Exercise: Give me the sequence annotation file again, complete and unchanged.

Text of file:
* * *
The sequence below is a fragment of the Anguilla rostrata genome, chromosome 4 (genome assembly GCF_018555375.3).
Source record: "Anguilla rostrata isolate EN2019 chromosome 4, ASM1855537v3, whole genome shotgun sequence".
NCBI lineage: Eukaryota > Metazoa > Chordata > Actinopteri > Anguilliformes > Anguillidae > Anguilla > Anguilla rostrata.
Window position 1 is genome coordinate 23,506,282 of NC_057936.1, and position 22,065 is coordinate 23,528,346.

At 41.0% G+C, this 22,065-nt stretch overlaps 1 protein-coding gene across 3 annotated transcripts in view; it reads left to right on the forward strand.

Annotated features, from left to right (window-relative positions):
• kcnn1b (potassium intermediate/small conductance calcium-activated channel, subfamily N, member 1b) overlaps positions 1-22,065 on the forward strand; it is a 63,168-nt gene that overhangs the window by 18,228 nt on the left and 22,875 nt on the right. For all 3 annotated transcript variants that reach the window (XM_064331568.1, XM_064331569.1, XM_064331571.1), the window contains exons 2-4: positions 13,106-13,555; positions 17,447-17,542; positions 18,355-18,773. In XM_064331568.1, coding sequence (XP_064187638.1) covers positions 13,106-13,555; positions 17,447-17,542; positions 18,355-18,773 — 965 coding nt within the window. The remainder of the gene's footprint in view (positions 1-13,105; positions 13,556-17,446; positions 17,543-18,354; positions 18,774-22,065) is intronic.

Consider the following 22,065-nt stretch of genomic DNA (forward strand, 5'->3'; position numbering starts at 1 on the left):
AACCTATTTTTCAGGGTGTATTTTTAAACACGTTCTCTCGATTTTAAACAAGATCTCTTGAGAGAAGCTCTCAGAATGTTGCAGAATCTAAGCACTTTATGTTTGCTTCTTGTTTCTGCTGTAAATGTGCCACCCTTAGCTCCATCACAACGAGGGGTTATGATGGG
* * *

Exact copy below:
The sequence below is a fragment of the Anguilla rostrata genome, chromosome 4 (genome assembly GCF_018555375.3).
Source record: "Anguilla rostrata isolate EN2019 chromosome 4, ASM1855537v3, whole genome shotgun sequence".
NCBI lineage: Eukaryota > Metazoa > Chordata > Actinopteri > Anguilliformes > Anguillidae > Anguilla > Anguilla rostrata.
Window position 1 is genome coordinate 23,506,282 of NC_057936.1, and position 22,065 is coordinate 23,528,346.

At 41.0% G+C, this 22,065-nt stretch overlaps 1 protein-coding gene across 3 annotated transcripts in view; it reads left to right on the forward strand.

Annotated features, from left to right (window-relative positions):
• kcnn1b (potassium intermediate/small conductance calcium-activated channel, subfamily N, member 1b) overlaps positions 1-22,065 on the forward strand; it is a 63,168-nt gene that overhangs the window by 18,228 nt on the left and 22,875 nt on the right. For all 3 annotated transcript variants that reach the window (XM_064331568.1, XM_064331569.1, XM_064331571.1), the window contains exons 2-4: positions 13,106-13,555; positions 17,447-17,542; positions 18,355-18,773. In XM_064331568.1, coding sequence (XP_064187638.1) covers positions 13,106-13,555; positions 17,447-17,542; positions 18,355-18,773 — 965 coding nt within the window. The remainder of the gene's footprint in view (positions 1-13,105; positions 13,556-17,446; positions 17,543-18,354; positions 18,774-22,065) is intronic.

Consider the following 22,065-nt stretch of genomic DNA (forward strand, 5'->3'; position numbering starts at 1 on the left):
AACCTATTTTTCAGGGTGTATTTTTAAACACGTTCTCTCGATTTTAAACAAGATCTCTTGAGAGAAGCTCTCAGAATGTTGCAGAATCTAAGCACTTTATGTTTGCTTCTTGTTTCTGCTGTAAATGTGCCACCCTTAGCTCCATCACAACGAGGGGTTATGATGGG